Jake Gyllenhaal has a bomb on his hands in Source Code.
Unlike my brothers I have been a big Jake Gyllenhaal fan ever since seeing him in Donnie Darko and he will always be Jack Twist from Brokeback Mountain to me. I agree with Eric and Scott that he does good work here and single-handedly keeps the audience invested in what is a convoluted mess of a time travel plot device. I didn’t find the ending happy or sad, merely ridiculous.
The ethnicity of the bomber didn’t bother me; after all the U.S. has been attacked by both foreign Islamist terrorists as well as home-grown Christian ones. It makes no difference to the story being told. I guess if you dislike liberal Hollywood politics then you will look for any reason to fault a movie.
SPOILER ALERT: The biggest plot hole to me was the ending. All the other times Colter relives the final 8 minutes of his host body’s life his actions do not change the past. For example he saves the girl’s life once by getting her off the train before it explodes but it doesn’t alter reality. But then at the end of the movie all of a sudden a new reality is created? How convenient for the writers to concoct a happy ending.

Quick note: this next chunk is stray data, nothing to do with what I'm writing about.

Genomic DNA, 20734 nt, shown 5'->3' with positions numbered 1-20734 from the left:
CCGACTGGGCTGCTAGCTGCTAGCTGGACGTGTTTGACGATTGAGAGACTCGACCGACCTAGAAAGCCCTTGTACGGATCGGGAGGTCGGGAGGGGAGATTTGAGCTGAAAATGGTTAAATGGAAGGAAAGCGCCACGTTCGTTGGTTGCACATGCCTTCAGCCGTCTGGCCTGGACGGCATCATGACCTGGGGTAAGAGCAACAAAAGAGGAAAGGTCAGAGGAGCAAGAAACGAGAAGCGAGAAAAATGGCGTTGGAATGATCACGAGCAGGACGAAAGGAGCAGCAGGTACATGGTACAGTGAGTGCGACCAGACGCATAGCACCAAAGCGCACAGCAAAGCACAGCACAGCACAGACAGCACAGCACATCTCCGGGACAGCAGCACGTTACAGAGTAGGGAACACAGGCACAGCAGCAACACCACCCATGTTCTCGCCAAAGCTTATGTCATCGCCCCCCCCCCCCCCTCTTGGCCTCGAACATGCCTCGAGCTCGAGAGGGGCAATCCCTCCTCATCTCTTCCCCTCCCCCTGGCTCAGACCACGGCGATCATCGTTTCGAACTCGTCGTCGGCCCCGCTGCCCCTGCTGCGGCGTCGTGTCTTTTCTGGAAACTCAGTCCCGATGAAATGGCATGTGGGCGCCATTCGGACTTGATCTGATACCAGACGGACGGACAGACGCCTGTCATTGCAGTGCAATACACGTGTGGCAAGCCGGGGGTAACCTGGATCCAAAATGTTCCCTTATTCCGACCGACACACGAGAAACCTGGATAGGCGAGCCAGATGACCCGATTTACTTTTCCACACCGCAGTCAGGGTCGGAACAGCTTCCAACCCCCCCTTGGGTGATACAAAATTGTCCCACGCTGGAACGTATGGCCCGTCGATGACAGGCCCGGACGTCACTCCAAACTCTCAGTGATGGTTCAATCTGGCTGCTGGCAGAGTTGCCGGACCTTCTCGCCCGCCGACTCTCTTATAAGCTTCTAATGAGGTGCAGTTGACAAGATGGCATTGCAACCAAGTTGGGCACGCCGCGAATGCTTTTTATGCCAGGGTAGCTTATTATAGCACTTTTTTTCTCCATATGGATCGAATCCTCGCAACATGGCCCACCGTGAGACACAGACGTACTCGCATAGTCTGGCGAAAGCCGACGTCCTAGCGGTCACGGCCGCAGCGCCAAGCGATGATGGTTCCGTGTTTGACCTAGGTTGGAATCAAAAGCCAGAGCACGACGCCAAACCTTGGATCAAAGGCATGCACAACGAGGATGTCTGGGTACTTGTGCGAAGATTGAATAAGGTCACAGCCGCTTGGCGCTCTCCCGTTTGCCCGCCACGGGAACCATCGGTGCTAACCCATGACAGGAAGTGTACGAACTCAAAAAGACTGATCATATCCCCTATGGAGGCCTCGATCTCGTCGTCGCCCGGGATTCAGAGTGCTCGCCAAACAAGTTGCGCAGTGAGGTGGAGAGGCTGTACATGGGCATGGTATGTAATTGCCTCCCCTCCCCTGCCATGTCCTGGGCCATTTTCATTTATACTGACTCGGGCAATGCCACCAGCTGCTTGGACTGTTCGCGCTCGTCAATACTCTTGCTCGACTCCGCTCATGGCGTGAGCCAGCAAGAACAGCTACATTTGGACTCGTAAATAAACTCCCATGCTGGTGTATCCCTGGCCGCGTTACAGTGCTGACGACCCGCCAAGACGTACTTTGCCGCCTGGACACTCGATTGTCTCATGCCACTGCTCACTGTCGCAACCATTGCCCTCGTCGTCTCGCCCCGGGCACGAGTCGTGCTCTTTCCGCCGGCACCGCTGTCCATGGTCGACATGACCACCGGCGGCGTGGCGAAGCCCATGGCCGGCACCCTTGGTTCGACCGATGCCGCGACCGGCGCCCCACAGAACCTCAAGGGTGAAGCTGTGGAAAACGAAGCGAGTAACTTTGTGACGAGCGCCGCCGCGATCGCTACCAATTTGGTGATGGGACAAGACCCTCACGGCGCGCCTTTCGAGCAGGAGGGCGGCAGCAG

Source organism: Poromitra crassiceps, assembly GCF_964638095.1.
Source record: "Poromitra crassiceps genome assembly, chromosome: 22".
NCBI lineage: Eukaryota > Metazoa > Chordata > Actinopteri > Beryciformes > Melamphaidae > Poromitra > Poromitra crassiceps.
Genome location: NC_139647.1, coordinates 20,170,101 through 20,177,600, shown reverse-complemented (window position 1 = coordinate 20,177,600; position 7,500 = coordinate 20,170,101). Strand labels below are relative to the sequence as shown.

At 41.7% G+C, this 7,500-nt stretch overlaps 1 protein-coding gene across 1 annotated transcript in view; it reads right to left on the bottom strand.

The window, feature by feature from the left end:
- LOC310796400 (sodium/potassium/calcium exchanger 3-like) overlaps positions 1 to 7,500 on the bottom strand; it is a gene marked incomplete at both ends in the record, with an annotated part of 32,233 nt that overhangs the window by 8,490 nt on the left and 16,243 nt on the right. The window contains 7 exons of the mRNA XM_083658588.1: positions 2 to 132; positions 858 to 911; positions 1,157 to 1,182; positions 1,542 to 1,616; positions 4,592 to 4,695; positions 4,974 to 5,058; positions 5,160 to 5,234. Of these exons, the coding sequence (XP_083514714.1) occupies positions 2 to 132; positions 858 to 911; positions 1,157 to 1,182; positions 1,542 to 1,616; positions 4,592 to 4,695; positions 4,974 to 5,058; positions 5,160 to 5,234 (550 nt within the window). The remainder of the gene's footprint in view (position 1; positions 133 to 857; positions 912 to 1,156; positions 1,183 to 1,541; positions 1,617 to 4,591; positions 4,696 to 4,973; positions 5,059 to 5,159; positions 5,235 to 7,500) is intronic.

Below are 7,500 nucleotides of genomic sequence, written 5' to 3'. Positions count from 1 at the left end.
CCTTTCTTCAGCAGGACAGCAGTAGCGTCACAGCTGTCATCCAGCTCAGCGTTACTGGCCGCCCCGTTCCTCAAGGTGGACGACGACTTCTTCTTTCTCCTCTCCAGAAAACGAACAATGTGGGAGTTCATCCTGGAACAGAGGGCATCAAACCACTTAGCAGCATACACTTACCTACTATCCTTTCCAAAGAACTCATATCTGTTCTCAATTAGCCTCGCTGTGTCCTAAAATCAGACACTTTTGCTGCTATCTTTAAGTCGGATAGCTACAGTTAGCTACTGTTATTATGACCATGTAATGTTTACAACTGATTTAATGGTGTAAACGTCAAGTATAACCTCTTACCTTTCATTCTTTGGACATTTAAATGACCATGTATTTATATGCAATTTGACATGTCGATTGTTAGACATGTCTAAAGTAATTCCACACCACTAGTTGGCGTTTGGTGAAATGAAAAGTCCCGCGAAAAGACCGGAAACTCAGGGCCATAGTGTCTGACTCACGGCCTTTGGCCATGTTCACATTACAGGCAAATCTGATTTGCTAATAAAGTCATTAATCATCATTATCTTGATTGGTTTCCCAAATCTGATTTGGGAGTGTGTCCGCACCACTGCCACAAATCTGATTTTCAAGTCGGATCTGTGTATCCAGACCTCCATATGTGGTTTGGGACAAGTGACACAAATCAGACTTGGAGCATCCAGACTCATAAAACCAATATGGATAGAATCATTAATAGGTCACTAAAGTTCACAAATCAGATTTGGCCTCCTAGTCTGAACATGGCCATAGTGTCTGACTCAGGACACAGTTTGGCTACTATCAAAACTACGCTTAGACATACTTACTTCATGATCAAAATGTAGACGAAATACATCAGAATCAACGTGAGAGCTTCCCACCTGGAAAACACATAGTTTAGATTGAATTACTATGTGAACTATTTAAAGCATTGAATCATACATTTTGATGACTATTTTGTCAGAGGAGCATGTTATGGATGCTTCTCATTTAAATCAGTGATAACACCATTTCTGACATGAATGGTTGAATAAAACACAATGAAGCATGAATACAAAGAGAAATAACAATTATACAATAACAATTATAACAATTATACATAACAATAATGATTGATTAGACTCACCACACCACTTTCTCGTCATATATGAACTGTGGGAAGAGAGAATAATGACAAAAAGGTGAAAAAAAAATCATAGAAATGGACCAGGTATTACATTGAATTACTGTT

Scott, had this been a segment in a Twilight Zone movie, as you suggest, I would have bought it. However, the way it plays out here it is just too ludicrous to take seriously. Yes there are some moments of genuine tension thanks to Gyllenhaal’s acting talent, but the script is half as clever and twice as contrived as it wants to be.
Photos © Copyright Vendome Pictures (2011)